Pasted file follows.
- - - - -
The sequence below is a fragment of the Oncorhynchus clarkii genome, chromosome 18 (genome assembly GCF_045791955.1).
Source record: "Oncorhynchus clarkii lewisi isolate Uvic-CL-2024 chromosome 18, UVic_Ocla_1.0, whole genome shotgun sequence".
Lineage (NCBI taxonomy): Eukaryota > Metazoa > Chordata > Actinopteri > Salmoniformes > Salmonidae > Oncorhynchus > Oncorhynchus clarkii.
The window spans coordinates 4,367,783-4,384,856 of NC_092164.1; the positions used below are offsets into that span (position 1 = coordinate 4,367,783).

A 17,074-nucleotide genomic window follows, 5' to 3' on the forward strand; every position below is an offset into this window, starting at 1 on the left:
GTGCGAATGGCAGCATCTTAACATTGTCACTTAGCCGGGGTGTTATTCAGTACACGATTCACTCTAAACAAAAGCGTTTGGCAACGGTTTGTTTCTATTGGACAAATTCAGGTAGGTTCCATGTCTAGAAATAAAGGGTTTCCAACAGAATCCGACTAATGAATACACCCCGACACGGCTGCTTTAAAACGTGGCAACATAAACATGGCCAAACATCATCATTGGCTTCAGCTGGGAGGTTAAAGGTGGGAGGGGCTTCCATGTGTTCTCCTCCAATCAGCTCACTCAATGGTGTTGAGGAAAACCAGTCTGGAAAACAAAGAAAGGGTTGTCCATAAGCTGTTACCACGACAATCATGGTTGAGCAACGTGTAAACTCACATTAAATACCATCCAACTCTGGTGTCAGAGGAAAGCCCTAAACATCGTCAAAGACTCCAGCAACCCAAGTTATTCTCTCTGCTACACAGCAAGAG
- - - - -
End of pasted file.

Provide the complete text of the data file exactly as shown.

The sequence below is a fragment of the Oncorhynchus clarkii genome, chromosome 18 (genome assembly GCF_045791955.1).
Source record: "Oncorhynchus clarkii lewisi isolate Uvic-CL-2024 chromosome 18, UVic_Ocla_1.0, whole genome shotgun sequence".
Lineage (NCBI taxonomy): Eukaryota > Metazoa > Chordata > Actinopteri > Salmoniformes > Salmonidae > Oncorhynchus > Oncorhynchus clarkii.
The window spans coordinates 4,367,783-4,384,856 of NC_092164.1; the positions used below are offsets into that span (position 1 = coordinate 4,367,783).

A 17,074-nucleotide genomic window follows, 5' to 3' on the forward strand; every position below is an offset into this window, starting at 1 on the left:
GTGCGAATGGCAGCATCTTAACATTGTCACTTAGCCGGGGTGTTATTCAGTACACGATTCACTCTAAACAAAAGCGTTTGGCAACGGTTTGTTTCTATTGGACAAATTCAGGTAGGTTCCATGTCTAGAAATAAAGGGTTTCCAACAGAATCCGACTAATGAATACACCCCGACACGGCTGCTTTAAAACGTGGCAACATAAACATGGCCAAACATCATCATTGGCTTCAGCTGGGAGGTTAAAGGTGGGAGGGGCTTCCATGTGTTCTCCTCCAATCAGCTCACTCAATGGTGTTGAGGAAAACCAGTCTGGAAAACAAAGAAAGGGTTGTCCATAAGCTGTTACCACGACAATCATGGTTGAGCAACGTGTAAACTCACATTAAATACCATCCAACTCTGGTGTCAGAGGAAAGCCCTAAACATCGTCAAAGACTCCAGCAACCCAAGTTATTCTCTCTGCTACACAGCAAGAG